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Pleistocene aridification underlies the evolutionary history of the Caribbean endemic, insular, giant Consolea (Opuntioideae)

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doi: 10.1002/ajb2.1610
Authors:Majure, Lucas C.; Barrios, Duniel; Díaz, Edgardo; Zumwalde, Bethany A.; Testo, Weston; Negrón-Ortíz, Vivian
Author Affiliations:Primary:
University of Florida, Florida Museum of Natural History, Gainesville, FL, United States
Royal Botanic Gardens, Kew, United Kingdom
University of Alabama at Tuscaloosa, United States
Desert Botanical Garden, Department of Research, Conservation and Collections, Phoenix, AZ, United States
Planta! - Plantlife Conservation Society, Canada
U. S. Fish and Wildlife Service, Panama City, FL, United States
, United States
Volume Title:Life without water
Volume Authors:Heyduk, Karolina, prefacer; Grace, Olwen M.; McKain, Michael R.
Source:Life without water, prefaced by Karolina Heyduk, Olwen M. Grace and Michael R. McKain. American Journal of Botany, 108(2), p.200-215. Publisher: Wiley for Botanical Society of America, Philadelphia, PA, United States. ISSN: 0002-9122
Publication Date:2021
Note:In English. Includes an appendix. 131 refs.; illus., incl. sketch map
Summary:[ The Caribbean islands are in the top five biodiversity hotspots on the planet; however, the biogeographic history of the seasonally dry tropical forest (SDTF) there is poorly studied. Consolea consists of nine species of dioecious, hummingbird-pollinated tree cacti endemic to the West Indies, which form a conspicuous element of the SDTF. Several species are threatened by anthropogenic disturbance, disease, sea-level rise, and invasive species and are of conservation concern. However, no comprehensive phylogeny yet exists for the clade. ] ????Methods???? We reconstructed the phylogeny of Consolea, sampling all species using plastomic data to determine relationships, understand the evolution of key morphological characters, and test their biogeographic history. We estimated divergence times to determine the role climate change may have played in shaping the current diversity of the clade. ????Results???? Consolea appears to have evolved very recently during the latter part of the Pleistocene on Cuba/Hispaniola likely from a South American ancestor and, from there, moved into the Bahamas, Jamaica, Puerto Rico, Florida, and the Lesser Antilles. The tree growth form is a synapomorphy of Consolea and likely aided in the establishment and diversification of the clade. ????Conclusions???? Pleistocene aridification associated with glaciation likely played a role in shaping the current diversity of Consolea, and insular gigantism may have been a key innovation leading to the success of these species to invade the often-dense SDTF. This in-situ Caribbean radiation provides a window into the generation of species diversity and the complexity of the SDTF community within the Antilles. Abstract Copyright (2021), Botanical Society of America.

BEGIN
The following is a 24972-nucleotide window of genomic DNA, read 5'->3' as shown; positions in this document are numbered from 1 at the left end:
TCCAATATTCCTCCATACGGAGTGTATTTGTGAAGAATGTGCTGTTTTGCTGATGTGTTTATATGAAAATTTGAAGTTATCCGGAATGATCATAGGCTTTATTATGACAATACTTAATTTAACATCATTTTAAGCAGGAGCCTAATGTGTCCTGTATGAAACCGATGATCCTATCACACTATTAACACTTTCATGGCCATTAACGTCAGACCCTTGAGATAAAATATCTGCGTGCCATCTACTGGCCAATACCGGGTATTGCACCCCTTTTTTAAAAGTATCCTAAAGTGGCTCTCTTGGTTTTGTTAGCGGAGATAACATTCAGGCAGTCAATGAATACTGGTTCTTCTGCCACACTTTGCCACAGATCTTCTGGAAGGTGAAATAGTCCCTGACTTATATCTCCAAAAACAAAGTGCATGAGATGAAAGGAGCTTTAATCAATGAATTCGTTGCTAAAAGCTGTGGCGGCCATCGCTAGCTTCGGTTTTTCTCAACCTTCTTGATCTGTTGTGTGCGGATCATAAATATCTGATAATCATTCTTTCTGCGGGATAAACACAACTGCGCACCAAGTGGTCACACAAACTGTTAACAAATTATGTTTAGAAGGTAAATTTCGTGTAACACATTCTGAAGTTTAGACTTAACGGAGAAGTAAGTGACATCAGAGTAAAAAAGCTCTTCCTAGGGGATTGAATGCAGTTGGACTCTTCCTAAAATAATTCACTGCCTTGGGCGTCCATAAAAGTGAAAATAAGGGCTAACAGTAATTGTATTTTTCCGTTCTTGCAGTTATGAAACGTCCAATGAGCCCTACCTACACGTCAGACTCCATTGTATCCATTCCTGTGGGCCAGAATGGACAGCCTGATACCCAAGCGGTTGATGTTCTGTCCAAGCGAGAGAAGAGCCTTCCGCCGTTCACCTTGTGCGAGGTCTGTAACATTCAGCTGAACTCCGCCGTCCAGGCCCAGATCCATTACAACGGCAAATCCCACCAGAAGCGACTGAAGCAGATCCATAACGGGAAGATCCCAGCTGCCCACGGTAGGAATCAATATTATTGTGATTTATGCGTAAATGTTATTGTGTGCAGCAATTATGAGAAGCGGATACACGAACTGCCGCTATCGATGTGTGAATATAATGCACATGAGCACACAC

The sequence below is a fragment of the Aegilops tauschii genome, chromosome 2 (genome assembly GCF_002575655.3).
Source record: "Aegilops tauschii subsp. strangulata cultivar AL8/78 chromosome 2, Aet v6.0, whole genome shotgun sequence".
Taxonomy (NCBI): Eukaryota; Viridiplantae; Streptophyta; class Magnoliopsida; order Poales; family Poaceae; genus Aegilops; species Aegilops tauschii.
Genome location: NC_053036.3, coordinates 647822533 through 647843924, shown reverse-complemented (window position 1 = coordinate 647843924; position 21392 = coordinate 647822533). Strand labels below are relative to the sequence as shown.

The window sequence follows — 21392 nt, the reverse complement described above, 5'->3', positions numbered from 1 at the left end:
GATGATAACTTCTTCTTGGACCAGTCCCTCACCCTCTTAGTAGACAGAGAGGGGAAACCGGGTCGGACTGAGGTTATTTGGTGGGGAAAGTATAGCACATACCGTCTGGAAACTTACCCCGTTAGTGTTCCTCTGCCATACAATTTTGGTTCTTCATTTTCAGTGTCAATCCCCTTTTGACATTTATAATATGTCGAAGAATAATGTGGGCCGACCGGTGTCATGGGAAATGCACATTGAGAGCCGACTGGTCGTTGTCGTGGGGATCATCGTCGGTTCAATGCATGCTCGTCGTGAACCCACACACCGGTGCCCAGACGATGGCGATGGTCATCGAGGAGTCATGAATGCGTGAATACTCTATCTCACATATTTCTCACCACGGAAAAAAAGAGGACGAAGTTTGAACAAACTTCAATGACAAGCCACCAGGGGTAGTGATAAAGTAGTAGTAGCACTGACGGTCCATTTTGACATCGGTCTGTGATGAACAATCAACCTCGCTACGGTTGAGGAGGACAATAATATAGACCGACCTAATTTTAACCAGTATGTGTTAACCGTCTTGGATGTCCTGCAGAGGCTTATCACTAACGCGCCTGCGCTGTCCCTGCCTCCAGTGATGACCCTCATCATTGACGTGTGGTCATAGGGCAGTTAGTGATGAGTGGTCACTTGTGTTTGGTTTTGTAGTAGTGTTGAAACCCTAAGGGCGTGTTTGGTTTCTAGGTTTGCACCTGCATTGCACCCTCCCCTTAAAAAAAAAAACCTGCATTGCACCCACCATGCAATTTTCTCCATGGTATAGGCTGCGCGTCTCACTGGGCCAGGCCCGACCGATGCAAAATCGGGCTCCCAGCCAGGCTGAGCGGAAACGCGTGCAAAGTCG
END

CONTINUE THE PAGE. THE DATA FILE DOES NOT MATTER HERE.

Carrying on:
Subjects:Angiospermae; Arid environment; Biogeography; Biologic evolution; Cenozoic; Endemic taxa; Forests; Glacial environment; Paleoclimatology; Phylogeny; Plantae; Pleistocene; Quaternary; Spermatophyta; Terrestrial environment; Upper Pleistocene; Antilles; Bahamas; Caribbean region; Central America; Cuba; Florida; Greater Antilles; Hispaniola; Jamaica; Lesser Antilles; North America; Puerto Rico; South America; United States; West Indies; Cactaceae; Consolea; Insular taxa; Opuntioideae
Coordinates:N195000 N231500 W0740000 W0850000
N174100 N195800 W0681600 W0743000
N175000 N183000 W0654000 W0671500
Record ID:897184-3
Copyright Information:GeoRef, Copyright 2021 American Geosciences Institute. Reference includes data from John Wiley & Sons, Chichester, United Kingdom
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